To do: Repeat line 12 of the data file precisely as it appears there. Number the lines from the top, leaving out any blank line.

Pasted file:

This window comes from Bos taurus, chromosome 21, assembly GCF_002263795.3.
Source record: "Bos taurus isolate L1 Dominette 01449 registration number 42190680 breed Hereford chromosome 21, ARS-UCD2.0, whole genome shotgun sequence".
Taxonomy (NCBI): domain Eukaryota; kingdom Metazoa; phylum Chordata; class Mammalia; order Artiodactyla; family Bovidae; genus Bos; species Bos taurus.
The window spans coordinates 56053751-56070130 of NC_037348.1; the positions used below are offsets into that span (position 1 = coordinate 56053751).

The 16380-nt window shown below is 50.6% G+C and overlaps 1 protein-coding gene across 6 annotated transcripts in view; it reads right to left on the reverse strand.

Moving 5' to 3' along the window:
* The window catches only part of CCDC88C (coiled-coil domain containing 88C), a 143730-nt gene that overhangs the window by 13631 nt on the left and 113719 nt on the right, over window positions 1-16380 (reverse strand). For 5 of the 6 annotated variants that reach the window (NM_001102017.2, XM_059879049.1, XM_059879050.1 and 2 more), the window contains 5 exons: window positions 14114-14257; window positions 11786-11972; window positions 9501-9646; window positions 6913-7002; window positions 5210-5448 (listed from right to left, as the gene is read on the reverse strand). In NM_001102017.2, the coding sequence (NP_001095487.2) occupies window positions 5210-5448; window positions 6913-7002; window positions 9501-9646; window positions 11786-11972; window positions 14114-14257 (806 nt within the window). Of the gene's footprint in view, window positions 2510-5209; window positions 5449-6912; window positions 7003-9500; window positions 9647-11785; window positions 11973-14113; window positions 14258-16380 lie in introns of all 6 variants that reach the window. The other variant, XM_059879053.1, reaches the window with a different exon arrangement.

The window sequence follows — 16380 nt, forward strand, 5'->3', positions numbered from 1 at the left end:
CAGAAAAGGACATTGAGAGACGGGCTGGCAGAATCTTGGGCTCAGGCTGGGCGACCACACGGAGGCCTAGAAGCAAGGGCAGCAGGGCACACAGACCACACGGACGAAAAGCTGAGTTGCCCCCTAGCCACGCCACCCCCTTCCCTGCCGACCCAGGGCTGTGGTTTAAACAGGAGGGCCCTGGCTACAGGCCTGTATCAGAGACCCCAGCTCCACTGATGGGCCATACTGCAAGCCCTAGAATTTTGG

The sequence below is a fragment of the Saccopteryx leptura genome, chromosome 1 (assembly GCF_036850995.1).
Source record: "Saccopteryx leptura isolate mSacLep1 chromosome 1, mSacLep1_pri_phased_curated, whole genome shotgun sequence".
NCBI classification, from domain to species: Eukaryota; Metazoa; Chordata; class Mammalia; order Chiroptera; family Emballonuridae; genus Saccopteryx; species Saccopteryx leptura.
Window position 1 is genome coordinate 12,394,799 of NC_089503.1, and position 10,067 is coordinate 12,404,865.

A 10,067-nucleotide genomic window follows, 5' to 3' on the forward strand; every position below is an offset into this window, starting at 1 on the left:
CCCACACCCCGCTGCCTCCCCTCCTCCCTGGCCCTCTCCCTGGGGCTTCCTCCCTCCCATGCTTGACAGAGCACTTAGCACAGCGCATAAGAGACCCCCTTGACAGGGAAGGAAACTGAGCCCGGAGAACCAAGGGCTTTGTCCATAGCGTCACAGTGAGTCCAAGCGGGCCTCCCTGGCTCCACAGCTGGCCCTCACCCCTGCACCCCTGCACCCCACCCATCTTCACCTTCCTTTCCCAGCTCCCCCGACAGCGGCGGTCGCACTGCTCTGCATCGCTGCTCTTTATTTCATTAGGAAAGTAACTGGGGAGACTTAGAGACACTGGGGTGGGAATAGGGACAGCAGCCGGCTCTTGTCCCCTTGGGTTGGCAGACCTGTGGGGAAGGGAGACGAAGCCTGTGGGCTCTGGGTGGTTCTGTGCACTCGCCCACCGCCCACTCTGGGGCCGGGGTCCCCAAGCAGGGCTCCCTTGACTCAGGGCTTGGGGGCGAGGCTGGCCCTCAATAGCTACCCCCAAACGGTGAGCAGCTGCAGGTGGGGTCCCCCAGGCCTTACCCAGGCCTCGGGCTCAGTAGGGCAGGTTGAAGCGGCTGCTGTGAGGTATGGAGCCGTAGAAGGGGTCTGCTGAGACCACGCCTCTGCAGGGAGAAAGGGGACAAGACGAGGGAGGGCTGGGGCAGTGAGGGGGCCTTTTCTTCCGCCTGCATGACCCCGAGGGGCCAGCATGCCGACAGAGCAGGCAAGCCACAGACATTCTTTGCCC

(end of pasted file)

NCBI classification, from domain to species: Eukaryota; Metazoa; Chordata; class Mammalia; order Chiroptera; family Emballonuridae; genus Saccopteryx; species Saccopteryx leptura.